The phrase “out with the old… in with the new” really meant something in 1992. In the previous years of the new decade, the public was still obsessed with 1980s megastars Bruce Springsteen, Michael Jackson, Prince, and Madonna. In 1992, the love affair with these artists ended, even though some of them would regain their commercial or critical success in the future.
In late March of 1992, Bruce Springsteen, attempting to copy the success of Guns N’ Roses' Lose Your Illusion I and II, released two albums: Human Touch and Lucky Town. Both albums generally received good reviews but were largely ignored by the general public. Even though both albums debuted in the top five on Billboard’s charts, they instantly slipped off the charts. Many said that Bruce Springsteen would have had much better luck had he just released one album instead of two. Others said that abandoning the E Street Band (temporarily) didn’t fare well with his fans.
Michael Jackson, who told radio stations and MTV that he must be referred to as the “King of Pop,” was taking his first step into becoming an international joke in 1992. His Dangerous album was certainly a hit, but didn’t live up to expectations. People began to speak more about his weirdness than his music.
Prince released his Symbol album to mixed reception. Even though the first single, “7,” hit the top 10, the other singles were virtually ignored.
Out of all the megastars of the 1980s, it was Madonna who proved to be the biggest loser of 1992. During the summer, she released one of the best singles of her career, “This Used To Be My Playground,” from the hit movie in which she gave her best acting performance yet, A League of Their Own. For the first time in her career, however, her ego completely overshadowed her musical output. Her album Erotica was released in October of 1992 and contained some great songs. However, she released her book of sexual fantasies, Sex, at the same time. Even though the book sold well, it created one of the biggest celebrity backlashes in history and the music from Erotica was largely ignored.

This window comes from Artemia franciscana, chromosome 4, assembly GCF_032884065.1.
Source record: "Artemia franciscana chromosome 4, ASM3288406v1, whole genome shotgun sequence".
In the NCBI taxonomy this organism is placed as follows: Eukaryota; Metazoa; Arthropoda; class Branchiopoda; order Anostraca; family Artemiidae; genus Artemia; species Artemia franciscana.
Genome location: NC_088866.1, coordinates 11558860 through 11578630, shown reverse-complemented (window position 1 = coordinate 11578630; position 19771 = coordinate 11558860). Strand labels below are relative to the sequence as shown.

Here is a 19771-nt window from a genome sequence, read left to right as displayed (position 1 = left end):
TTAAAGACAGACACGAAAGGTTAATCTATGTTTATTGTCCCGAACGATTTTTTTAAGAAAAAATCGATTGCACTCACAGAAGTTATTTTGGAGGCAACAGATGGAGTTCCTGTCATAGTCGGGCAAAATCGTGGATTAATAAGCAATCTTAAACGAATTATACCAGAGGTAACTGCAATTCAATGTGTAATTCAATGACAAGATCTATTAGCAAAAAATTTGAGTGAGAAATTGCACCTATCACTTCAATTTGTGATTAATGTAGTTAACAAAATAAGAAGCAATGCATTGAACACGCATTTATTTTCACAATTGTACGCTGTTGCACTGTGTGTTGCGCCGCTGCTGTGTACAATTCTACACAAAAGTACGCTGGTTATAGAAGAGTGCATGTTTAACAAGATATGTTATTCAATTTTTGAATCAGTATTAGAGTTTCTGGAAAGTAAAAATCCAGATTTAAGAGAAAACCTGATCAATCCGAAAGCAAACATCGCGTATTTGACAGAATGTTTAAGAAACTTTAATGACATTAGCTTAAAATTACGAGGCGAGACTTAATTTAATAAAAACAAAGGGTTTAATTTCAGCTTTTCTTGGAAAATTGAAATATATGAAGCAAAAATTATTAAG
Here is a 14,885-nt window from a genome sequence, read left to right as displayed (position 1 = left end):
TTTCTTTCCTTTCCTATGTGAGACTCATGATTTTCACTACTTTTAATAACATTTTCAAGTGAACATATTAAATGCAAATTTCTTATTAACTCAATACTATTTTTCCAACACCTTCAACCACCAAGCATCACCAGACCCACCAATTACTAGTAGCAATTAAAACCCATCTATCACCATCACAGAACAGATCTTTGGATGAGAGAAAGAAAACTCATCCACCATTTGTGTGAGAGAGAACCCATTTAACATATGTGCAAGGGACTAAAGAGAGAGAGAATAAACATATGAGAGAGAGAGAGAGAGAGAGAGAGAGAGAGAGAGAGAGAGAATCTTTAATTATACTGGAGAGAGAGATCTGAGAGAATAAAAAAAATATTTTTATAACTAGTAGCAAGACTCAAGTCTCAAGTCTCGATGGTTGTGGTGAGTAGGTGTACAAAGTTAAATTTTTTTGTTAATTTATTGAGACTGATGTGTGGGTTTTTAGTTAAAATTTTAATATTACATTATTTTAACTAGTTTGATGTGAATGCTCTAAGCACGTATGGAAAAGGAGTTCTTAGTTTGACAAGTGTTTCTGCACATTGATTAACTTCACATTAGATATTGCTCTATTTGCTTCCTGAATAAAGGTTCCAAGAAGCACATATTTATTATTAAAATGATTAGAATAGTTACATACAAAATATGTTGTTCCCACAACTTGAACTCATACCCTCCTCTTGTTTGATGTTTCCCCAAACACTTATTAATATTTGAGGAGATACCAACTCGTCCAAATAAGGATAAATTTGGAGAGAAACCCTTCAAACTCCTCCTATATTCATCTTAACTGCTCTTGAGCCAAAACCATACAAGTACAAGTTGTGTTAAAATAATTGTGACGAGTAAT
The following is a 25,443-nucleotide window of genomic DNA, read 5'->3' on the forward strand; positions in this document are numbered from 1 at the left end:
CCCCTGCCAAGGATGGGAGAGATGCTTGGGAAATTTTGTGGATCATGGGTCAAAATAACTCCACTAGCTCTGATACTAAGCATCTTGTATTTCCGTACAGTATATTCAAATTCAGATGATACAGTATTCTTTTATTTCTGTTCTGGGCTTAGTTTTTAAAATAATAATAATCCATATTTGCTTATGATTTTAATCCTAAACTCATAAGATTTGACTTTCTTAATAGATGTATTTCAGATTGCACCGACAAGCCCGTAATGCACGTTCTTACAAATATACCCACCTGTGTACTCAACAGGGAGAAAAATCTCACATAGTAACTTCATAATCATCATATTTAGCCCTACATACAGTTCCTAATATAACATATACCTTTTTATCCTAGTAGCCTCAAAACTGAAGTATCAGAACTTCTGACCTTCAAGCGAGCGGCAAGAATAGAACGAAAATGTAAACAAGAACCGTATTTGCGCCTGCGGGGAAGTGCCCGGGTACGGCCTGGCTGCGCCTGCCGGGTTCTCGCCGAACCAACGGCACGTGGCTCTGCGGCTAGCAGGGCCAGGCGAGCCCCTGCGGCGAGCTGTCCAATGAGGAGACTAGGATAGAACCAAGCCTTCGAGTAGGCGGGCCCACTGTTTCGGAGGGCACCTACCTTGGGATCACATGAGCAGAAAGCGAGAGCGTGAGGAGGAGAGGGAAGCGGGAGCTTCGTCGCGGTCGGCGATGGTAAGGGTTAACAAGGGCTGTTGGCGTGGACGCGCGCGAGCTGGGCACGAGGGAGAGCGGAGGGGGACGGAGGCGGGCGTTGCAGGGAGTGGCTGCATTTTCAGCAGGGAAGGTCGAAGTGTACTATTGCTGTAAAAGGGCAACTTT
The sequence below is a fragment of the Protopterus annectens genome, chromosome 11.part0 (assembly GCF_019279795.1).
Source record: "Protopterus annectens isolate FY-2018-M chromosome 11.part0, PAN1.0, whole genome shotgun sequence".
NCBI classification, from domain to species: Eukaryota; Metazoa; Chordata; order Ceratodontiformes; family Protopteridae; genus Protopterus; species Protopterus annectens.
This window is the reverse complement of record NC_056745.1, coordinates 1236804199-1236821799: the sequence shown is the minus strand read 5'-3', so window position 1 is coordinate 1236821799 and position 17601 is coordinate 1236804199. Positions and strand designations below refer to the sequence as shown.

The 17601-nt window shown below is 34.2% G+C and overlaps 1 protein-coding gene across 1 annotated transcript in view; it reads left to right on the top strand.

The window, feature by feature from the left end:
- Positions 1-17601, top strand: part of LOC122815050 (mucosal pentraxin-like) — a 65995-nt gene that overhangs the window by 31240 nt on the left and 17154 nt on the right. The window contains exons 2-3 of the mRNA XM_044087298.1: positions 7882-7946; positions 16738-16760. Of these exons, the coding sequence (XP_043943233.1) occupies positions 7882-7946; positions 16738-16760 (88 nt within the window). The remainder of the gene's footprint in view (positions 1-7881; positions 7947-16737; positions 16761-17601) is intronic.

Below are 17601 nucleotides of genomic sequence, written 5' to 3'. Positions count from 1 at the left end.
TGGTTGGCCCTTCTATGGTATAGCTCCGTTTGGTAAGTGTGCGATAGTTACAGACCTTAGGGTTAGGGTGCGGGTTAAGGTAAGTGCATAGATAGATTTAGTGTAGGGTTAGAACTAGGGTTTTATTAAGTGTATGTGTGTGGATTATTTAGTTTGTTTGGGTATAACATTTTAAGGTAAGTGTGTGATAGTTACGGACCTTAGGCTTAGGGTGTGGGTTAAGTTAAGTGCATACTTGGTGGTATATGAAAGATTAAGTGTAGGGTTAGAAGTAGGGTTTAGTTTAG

U2 did not suffer the same fate as other 1980s acts. Their latest album, Achtung Baby, was released in late 1991 to the sound of people yawning, especially since the first single, "The Fly", bombed on the music charts. But in 1992, U2 started their acclaimed Zoo TV Tour and the album started producing hit after hit. “Mysterious Ways” was the best single of 1992 and proved the band wasn’t going away for a long time, at least until 1997.
1992 will mostly be remembered as the year when the musical styles of hip hop, rap, and grunge officially found a mainstream audience. These genres were definitely brewing in previous years, but exploded this year. Nirvana’s Nevermind took off in 1991 with the release of the single “Smells Like Teen Spirit.” The album hit number one on Billboard’s Top 200 in January of 1992. Pearl Jam’s Ten album also broke through this year and turned the band into a stadium act. Even though the Red Hot Chili Peppers aren’t directly considered grunge, the newfound success of this genre certainly influenced their mainstream breakthrough in the summer of 1992, when their single “Under The Bridge” charted at number two.
The most pivotal album released this year was Dr. Dre’s The Chronic, which – for better or worse – mainstreamed gangsta rap. Ever since the release of this album, songs about “putting caps in yo ass” and “million dolla hos” have been released to widespread success. The album contained such notable titles as “The Day The Niggaz Took Over,” “Lil Ghetto Boy,” “A Nigga Wit A Gun,” and “Stranded on Death Row.” “Dre Day,” the first release from The Chronic, hit the top 10 in 1992.
1992 was the year that marked the debut of the TLC, possibly the greatest R&B/hip-hop group to ever emerge on the scene. Their album, Oooooooh…On The TLC Tip, didn’t have the artistic quality the group’s future albums, but spawned out such enjoyable bubble gum hits as “Aint 2 Proud 2 Bet,” “What About Your Friends,” and “Baby-Baby-Baby.”